The present invention relates to improvements in the inductor arrangements utilized for induction heating applications. It relates more particularly to inductor arrangements of this kind which are employed in brazing presses in order to braze together two or more parallel metal plates to form a laminated metal structure.
Brazing presses of this kind are utilized for example in the manufacture of cooking utensils, in particular casseroles, the bases of which are constituted by a laminated metal structure comprising at least two brazed plates whereof one at least is made of a metal having good thermal conductivity, such as copper or aluminum.
It is well known that when heating surfaces which are to be brazed, one of the major and most delicate problems to be overcome is that of the temperature distribution.
In other words, in order to obtain a good quality brazed joint at all points in the pieces of material being brazed together, it is necessary for the temperature distribution at the interface between the components to be as uniform as possible.
In order to achieve a high degree of uniformity in temperature, various solutions have already been proposed, dealing in particular with the shape of the inductor used to heat the components such as those having flat (or pancake), conical or frusto-conical spiral windings.
A particularly significant embodiment of an inductor of this kind is described in United States Pat. application Ser. No. 54,251 and now Pat. No. 3,632,948, filed July 13, 1970. In this embodiment, the inductor is wound spiral fashion so that the distance between turns in the plane of brazing is variable and is a function of the distance between each of said turns and the center of the components being brazed, and the distance between said turns and their periphery, in order thus to compensate for the temperature differences observed in the case of a flat spiral inductor.
Inductors of this kind give excellent results when brazing together the plates which are used for example to manufacture the bottoms of casseroles. However, they present a serious drawback.
In other words, it is obvious that the maximum diameter of the spiral which constitutes the inductor is a function of the diameter of the components being brazed together and also of the distance between the different turns and the brazing plane. Thus, the inductor should differ in accordance with the diameter of the casseroles being brazed and this complicates their design and increases their cost.
There also has been proposed in British Pat. specification No. 1,064,903 filed Feb. 17, 1965 an induction heating arrangement comprising a flat, i.e., pancake inductor of large diameter and a set of flat ring-shaped conductors (providing a short-circuit) having different inner diameters, arranged around the plate to be brazed coaxially therewith and adjacent to the windings of the pancake inductor, where it exceeds the area of the plate. Such an arrangement enables plates of different diameters to be heated and/or brazed together by means of the same pancake inductor, if the inner diameter of the short-circuit ring is adapted to (i.e. slightly greater than) the diameter of the plates.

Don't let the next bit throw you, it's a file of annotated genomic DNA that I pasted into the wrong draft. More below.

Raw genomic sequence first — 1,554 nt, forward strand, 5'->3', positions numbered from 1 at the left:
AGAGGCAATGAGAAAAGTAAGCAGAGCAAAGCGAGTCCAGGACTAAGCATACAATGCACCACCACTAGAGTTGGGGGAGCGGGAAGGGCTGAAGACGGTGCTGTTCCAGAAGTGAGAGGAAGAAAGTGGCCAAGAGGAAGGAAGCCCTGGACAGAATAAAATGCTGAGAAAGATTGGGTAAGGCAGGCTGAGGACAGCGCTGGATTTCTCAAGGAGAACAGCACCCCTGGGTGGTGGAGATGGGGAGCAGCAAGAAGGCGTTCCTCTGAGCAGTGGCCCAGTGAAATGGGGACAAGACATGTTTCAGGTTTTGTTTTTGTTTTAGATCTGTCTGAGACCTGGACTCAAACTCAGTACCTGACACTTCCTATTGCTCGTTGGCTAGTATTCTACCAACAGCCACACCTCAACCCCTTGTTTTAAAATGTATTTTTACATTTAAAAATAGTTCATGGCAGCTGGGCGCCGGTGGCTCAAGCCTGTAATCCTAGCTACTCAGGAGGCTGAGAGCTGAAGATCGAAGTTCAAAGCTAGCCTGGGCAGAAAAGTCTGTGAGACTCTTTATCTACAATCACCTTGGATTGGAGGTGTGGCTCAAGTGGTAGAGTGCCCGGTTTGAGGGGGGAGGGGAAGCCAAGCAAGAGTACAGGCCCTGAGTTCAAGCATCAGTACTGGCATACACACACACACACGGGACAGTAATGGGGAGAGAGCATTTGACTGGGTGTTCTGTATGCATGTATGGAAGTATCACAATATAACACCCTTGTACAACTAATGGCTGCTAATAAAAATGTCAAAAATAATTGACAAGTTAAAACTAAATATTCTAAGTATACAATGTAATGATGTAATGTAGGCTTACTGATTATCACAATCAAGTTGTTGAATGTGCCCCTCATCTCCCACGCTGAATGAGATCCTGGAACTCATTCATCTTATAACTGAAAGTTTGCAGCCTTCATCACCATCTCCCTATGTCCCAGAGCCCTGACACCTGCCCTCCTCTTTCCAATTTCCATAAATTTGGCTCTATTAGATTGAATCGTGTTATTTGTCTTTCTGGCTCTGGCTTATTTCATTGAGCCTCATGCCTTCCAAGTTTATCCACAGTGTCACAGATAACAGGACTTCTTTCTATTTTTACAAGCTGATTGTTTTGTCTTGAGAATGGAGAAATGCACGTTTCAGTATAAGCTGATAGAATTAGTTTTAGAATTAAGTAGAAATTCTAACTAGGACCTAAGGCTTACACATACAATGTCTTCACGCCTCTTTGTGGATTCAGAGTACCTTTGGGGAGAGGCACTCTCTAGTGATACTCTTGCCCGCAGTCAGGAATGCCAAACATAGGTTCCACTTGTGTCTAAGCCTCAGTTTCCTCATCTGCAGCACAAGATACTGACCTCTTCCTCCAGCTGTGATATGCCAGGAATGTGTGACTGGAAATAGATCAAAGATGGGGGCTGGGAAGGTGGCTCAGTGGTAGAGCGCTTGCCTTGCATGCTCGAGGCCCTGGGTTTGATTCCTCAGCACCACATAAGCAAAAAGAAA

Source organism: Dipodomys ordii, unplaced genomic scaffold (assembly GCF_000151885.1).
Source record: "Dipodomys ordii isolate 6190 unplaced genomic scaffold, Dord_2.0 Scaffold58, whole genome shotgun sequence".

Such an arrangement however incurs considerable power loss in the ring-shaped short-circuit which has to be water-cooled and the temperature distribution obtained thereby, particularly when using high frequency power, is far from uniform.
The object of the present invention is to produce an improved inductor arrangement which enables components which are being brazed together to be heated uniformly and which can be utilized for components of different diameters without incurring important power losses.
In accordance with the invention, there is provided an inductor arrangement for induction heating, particularly for the brazing of one or more flat circular plates of different diameters comprising:
a first set of windings, whereof all are permanently inserted within the path a high-frequency current during heating operation, including:
A center portion made up from one or more parallel superposed small diameter flat spiral coils parallel to and located close to said plates for heating substantially the central zone thereof, and
A peripheral portion made up from a first annular large diameter flat spiral coil having an inner diameter greater than the outer one of said center portion coil and an outer diameter corresponding substantially to that of the largest plate to be heated, said peripheral coil being parallel to and located further away from said plates than said central portion,
said central and peripheral portion coils being series connected; and